Federal Reserve Board Chairman G. William Miller sat down last week for his first published on-the-record question-and-answer interview. Miller was interviewed by Washington Post staff writers Art Prize and James L. Rowe Jr.
Question: Mr. Miller, many economists have been worried that the Federal Reserve Board's recent upward push on interest rates soon may reach the point where it might crimp the economy.Are interest rates going to peak anytime soon, or do you expect them to continue rising further?
Answer: I hope we're going to see them peak between now and the beginning of the year. The economy operated at a very high real level of growth in the second quarter, reflecting both catchup from the problems of the first quarter - winter weather and strikes - and some anticipatory buying that made the second quarter stronger. Now, we expect the economy to be slowing down. The economy is fairly well balanced. There's continued high demand for credit, but pressure for that demand should be slackening as the economy slows and we get past that high level of activity.
Q: How much do you think the Fed can tighten up and still not hurt the economy? How much more can the economy stand?
A: Well, we have an interesting phenomenon here. When you have a generation that has lived generally with historically low interest rates and you tighten credit, you have a certain impact: Credit becomes more expensive, and knowing - and economic activity - tends to taper down.
But today, we have an experience where people just a few years ago have lived through high interest rates - even higher than those of today, in some categories. And people see that those who bought houses then haven't suffered any. And the public has built up sort of antibodies that resist the impact of higher interest rates.
So it appears that it takes a higher degree of tightening or higher interest today to create the same restraint in buying or spending that it would have a few years ago. My only explanation is that we got used to it, and now, on the second time around, we've developed more tolerance for the disease.
And that makes it more difficult for us becuase it's harder to judge how much you're biting into the demand and how much you are restraining the economy. And that's why it takes very good judgment through this period not to overshoot either way.
Q: So on that basis you don't really think that we've heard the brink yet?
A: Well, that's not clear yet. If it does take more restraint this time than in comparable conditions four years ago, five years ago, then with a little more tightening we'll get the same result. On the other hand, if this restraint is already biting and we haven't yet seen it because of the peculiarities of the second quarter's economic figures, then maybe we've actually tightened enough - or nearly enough. So we've got to be careful. That's why I think this period is particularly critical in judging when you have to switch directions.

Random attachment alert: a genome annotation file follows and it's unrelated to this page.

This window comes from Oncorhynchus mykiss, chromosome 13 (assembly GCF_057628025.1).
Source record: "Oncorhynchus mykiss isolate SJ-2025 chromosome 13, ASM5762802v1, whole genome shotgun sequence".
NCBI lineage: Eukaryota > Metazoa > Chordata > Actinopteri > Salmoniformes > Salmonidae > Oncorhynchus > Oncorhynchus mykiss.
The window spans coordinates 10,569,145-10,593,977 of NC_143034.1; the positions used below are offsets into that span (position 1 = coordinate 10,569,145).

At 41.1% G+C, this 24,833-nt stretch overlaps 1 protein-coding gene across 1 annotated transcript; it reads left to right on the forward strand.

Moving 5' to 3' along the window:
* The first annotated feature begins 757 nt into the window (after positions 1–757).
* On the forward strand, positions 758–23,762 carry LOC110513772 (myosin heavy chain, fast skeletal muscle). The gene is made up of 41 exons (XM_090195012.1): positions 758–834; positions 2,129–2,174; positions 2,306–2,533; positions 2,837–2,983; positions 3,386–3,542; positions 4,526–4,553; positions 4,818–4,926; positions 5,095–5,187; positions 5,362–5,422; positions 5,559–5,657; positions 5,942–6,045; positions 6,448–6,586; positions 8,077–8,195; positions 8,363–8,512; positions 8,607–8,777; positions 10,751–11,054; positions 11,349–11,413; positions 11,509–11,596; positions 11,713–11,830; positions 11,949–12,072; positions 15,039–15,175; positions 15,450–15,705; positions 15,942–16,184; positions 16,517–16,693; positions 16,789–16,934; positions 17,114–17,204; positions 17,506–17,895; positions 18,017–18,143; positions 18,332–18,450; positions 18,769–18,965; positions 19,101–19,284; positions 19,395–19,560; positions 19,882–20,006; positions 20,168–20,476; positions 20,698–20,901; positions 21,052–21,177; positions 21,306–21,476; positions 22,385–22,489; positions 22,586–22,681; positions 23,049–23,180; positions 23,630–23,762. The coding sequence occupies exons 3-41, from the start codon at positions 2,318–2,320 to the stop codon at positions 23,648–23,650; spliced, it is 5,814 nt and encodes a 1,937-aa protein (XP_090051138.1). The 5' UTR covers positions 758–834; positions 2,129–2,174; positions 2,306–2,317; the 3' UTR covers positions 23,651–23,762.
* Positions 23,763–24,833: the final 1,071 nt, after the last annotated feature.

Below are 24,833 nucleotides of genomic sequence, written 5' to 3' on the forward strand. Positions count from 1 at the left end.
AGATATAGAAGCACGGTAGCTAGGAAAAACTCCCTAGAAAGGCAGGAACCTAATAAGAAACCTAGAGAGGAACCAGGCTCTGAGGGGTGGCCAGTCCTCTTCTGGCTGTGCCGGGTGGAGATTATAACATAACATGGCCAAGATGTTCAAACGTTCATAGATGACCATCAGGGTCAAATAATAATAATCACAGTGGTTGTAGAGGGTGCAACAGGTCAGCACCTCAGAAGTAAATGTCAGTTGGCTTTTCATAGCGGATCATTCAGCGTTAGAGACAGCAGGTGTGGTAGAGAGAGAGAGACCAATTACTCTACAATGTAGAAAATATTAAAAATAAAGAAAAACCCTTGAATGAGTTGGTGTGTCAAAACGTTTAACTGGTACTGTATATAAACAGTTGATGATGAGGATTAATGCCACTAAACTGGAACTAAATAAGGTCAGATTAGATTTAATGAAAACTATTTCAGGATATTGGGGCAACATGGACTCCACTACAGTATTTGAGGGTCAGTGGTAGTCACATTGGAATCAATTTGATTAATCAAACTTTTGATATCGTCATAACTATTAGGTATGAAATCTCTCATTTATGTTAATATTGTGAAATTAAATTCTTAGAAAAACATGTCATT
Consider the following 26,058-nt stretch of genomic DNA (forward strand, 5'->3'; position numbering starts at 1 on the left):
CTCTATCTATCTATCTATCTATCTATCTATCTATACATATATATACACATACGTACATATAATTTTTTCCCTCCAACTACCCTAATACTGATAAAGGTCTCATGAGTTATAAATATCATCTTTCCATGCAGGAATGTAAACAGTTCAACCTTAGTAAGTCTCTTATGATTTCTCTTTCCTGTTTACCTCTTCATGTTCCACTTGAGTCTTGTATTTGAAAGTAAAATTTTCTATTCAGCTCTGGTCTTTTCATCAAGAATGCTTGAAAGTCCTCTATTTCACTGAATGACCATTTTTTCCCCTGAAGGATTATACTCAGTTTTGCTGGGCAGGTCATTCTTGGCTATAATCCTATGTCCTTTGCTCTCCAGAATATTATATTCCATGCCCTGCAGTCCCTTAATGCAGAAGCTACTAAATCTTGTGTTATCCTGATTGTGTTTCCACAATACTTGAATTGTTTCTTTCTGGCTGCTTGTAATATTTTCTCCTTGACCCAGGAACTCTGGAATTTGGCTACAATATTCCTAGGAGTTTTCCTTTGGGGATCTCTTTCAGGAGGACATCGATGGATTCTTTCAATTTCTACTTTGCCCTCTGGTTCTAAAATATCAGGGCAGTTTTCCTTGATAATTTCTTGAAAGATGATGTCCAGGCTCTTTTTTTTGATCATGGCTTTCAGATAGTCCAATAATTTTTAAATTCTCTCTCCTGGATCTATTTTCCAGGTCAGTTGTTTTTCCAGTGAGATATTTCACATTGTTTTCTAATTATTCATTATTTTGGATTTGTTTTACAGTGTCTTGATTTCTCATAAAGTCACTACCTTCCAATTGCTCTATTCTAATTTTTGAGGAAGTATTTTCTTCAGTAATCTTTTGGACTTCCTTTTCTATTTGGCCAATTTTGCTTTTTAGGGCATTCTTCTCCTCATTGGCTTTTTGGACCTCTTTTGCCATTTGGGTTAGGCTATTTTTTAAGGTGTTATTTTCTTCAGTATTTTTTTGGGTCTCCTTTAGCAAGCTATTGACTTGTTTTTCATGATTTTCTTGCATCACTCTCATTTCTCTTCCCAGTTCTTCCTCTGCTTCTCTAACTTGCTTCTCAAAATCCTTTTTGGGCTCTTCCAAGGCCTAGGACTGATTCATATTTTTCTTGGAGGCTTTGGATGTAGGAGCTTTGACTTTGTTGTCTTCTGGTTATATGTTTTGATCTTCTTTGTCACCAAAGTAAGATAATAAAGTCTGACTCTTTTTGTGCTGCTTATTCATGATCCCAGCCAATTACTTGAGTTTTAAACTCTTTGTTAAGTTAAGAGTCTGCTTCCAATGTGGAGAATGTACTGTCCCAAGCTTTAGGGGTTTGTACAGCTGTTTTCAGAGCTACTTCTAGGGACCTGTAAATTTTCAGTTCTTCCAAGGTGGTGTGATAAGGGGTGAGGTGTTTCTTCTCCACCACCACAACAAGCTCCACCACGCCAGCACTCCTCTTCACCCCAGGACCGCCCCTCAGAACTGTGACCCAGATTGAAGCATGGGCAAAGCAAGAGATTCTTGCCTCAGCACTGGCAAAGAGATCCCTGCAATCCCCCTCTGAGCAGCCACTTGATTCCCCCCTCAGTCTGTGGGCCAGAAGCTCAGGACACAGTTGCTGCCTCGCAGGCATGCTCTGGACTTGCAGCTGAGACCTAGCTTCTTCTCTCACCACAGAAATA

Q: In that sense, then, were you encouraged at all when the second quarter's economic performance didn't turn out to be as buoyant as most economists had expected? Or was this, as some administration officials have said, more of a disappointing factor?
A: Well, I'm going to reserve judgment on that. As you know, these figures always are revised as more data come in. And I think that before the numbers are final, we're going to see that the real growth rate for that period actually much closer to an 8 percent annual rate, rather than the 7.4 percent that was reported in the preliminary estimates. That's just a hunch, of course. I can't give you any scientific evidence. The first quarter's statistics also were revised upward later, you remember.
Q: Mr. Chairman, there's a lot of concern now about the sharp decline of the dollar, particularly in relation to the Japanese yen. How much does this new dollar slide really worry you? Is there any new action you feel the U.S. should be taking?
A: Well, in the first place, I view this as a breakout of the yen rather than a decline of the dollar. The yen has broken out and is appreciating, as all currencies do, because of the very high balance of payments surplus that the Japanese have been accumulating. There are some side effect, of course, on the relationship between the dollar and the Swiss franc and other European currencies, but that's minor adjustment. The real breakout is the Japanese yen.
Now, what we've seeing now is not only the adjustment to relative rates of purchasing power of the yen and the dollar, but an anticipation of continuing change. There's an adjustment into the future taking place.
The fact is, that on an inflation-adjusted basis, the yen actually is overvalued right now. But because of the size of figures involved and the fact that the market is adjusting without any real turmoil, it's going to be very hard to take any new action. The Japanese have been intervening in the foreign exchange markets to ensure an open market - and that helps.
But what we have to do is more over the long term - reduce our inflation rate and pare back our own current account deficit (the surplus of imports and U.S. investment abroad over exports and foreign investment here). When that happens, then the normal adjustment will go the other way and we'll have a stable dollar again.
Q: When the dollar was in trouble earlier this year, the Fed raised domestic interest rates to help attract more dollars back to the U.S. Back then, that was viewed as a pretty tough step. And many people think it helped stem that earlier slide. Is this new dollar problem going to make it more difficult for you to stop raising interest rates when you near what you think is the limit on how much you can tighten?
A: Well, none of us really sees interest rates declining immediately. When I mentioned the hope that interest rates might peak soon, I was careful to point out that it was unlikely that they actually would decline until some time next year. And then we have to wait and see how the scenario works out.